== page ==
Pros: Time spent with familiar characters; one story
Cons: The other story fizzles out instead of reaching a great climax
The Bottom Line:
One developed plot
At the expense of others
Not best of series
7th Heaven Finds the Women Stuck in Plot Purgatory
James Patterson is well known for his fast paced thrillers. He was already a household name when he started the Women's Murder Club series about four women who use their friendship to help solve big cases in
book in the series uses a number in the title, so it is fairly easy to figure
out that 7th Heaven is the seventh book about them. It's typical for the series, enjoyable but
The focus of the books is Lindsay Boxer, a member of the SFPD's homicide division. In fact, most of the book is narrated from her first person point of view. Her friends include Cindy, a newspaper reporter, Claire, the very pregnant medical examiner, and Yuki, newest member of the club and a rising star in the District Attorney's office.
Once again, we find ourselves dealing with dueling plots. The first involves the biggest case going in
San Francisco. The well loved son of a former governor has
vanished, and there's been no word for the last several months. So when the SFPD gets a fresh lead, Lindsay
jumps. She's surprised when the new
suspect confesses to letting the teen die in her arms from a heart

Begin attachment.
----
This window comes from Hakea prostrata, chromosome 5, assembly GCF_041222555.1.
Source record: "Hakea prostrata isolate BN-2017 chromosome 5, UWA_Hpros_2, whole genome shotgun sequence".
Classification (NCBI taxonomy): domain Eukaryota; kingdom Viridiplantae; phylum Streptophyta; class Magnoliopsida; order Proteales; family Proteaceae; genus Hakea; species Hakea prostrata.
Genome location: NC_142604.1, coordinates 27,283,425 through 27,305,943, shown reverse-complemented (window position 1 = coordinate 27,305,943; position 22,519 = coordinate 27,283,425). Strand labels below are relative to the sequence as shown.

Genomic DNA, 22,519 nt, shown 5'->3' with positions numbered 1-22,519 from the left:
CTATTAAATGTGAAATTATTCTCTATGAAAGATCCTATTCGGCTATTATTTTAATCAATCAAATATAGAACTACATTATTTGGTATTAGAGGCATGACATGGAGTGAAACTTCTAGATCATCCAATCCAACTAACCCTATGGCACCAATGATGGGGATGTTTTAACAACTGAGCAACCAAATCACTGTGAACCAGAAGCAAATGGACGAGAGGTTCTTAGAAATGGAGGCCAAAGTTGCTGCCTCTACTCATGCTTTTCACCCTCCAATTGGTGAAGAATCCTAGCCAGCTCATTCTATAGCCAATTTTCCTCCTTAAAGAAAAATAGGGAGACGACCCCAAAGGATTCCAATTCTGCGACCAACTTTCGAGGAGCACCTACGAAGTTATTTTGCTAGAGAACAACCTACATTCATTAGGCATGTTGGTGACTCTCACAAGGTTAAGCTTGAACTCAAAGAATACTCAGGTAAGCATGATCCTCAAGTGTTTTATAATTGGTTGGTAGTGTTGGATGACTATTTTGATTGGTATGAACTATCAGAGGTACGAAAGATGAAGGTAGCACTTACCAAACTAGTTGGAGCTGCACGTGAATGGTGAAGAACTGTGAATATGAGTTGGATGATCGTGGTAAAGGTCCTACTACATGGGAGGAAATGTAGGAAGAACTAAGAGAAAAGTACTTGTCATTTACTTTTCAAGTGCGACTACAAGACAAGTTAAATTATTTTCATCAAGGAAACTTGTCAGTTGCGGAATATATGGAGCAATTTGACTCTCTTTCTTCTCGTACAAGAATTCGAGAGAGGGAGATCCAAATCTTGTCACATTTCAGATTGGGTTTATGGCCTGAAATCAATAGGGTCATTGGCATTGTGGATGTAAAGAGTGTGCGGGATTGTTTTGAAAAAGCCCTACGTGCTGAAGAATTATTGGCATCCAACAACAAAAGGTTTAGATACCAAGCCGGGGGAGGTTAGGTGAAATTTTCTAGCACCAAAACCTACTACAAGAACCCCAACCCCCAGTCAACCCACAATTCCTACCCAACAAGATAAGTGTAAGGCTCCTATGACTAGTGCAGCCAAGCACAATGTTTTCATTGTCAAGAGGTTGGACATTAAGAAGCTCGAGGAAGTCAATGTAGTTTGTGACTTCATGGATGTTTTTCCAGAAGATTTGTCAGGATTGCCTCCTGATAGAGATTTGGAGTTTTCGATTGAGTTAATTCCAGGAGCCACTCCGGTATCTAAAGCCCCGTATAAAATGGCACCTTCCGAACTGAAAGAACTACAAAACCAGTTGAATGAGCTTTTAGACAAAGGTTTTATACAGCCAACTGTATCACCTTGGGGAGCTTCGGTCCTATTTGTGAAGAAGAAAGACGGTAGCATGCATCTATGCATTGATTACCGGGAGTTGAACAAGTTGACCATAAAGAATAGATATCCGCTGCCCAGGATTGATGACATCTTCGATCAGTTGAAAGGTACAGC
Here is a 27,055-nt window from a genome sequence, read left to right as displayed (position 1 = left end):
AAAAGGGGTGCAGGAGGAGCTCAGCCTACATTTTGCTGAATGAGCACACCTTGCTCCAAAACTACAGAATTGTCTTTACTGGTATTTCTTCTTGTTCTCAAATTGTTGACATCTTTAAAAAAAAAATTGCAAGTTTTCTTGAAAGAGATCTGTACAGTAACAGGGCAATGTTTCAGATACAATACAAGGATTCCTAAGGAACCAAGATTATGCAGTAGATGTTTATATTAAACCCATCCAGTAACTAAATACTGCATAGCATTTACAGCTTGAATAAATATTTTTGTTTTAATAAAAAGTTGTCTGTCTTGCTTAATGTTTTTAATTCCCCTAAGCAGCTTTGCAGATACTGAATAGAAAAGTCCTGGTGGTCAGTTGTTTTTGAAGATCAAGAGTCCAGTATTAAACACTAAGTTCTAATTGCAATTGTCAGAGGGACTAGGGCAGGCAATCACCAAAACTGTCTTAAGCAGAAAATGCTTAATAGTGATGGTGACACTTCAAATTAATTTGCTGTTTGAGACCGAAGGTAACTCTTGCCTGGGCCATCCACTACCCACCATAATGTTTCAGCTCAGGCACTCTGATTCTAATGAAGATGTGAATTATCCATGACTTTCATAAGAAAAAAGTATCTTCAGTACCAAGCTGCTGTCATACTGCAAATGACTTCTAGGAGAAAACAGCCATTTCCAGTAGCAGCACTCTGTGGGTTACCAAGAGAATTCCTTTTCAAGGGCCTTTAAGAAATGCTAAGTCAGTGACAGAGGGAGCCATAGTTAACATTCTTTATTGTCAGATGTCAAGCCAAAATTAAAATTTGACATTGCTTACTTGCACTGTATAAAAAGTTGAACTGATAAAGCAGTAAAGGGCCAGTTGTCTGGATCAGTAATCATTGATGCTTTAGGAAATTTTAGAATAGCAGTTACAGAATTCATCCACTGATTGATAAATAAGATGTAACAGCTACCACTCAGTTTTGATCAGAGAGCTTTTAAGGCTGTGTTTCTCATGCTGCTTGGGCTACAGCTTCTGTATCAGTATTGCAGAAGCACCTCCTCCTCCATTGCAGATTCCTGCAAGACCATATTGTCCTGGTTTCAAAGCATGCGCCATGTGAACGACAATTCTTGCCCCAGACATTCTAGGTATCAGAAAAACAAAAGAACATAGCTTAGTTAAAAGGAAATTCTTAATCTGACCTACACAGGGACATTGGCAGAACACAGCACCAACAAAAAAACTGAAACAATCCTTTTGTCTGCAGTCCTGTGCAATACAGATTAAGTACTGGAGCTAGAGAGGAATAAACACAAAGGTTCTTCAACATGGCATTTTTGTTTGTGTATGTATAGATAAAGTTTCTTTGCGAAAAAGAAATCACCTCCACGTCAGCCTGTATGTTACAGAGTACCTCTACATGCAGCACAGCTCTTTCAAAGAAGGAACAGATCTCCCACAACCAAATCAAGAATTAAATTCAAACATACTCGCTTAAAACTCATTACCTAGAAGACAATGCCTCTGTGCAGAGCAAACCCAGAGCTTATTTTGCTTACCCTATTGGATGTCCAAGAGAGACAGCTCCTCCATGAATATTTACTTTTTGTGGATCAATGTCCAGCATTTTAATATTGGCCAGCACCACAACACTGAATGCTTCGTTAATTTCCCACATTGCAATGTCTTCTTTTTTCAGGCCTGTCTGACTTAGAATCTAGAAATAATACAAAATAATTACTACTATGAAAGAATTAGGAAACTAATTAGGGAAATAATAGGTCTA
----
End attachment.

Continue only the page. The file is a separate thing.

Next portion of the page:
condition. Will that be enough for a
jury to convict her?
Meanwhile, someone has started setting fires with rich couples in the house. It's a race to find the villains before the next victim is torched. With no clues to go on, can Lindsay stop them?
Actually, the case involving the missing teen moves from Lindsay to Yuki fairly quickly. Most of the scenes involving that story line are the trial and the back and forth trying to get the suspect actually convicted. Lindsay is definitely the main character of the second story as she and her partner attempt to track down every lead they possibly can. These two stories flash back and forth across the book, helping the fast pace. I was always interested in what was happening on the page.
Unfortunately, both stories don't finish strongly. One of them is very well done, and I enjoyed the climax. The other one? It fizzles out and throws some rather random plot points into the mix. We're talking stuff that comes out of no where. As a result, I felt it ruined that half of the book.
As I was reading, I discovered something. I have truly come to like these characters. Since the books are plot driven, I have often complained that the characters suffered. Somewhere along the way, they have been developed enough that I care about what happens to them. Which is why the sub-plot involving Lindsay's love life drove me up a wall. That woman needs some sense knocked into her fast. It was also why I was disappointed that Cindy is really reduced to cameo status here. These books work best when all four of the ladies are contributing to the outcome.
The writing is designed to tell the story without slowing it down. As such, it succeeds. There are no clever turns of phrase or extra time spent on anything we don't need. It's fast paced and lean. The extremely short chapters help make the book pass quickly as well. It's not a flaw, but it contributes to making this seem like junk food more than a literary meal.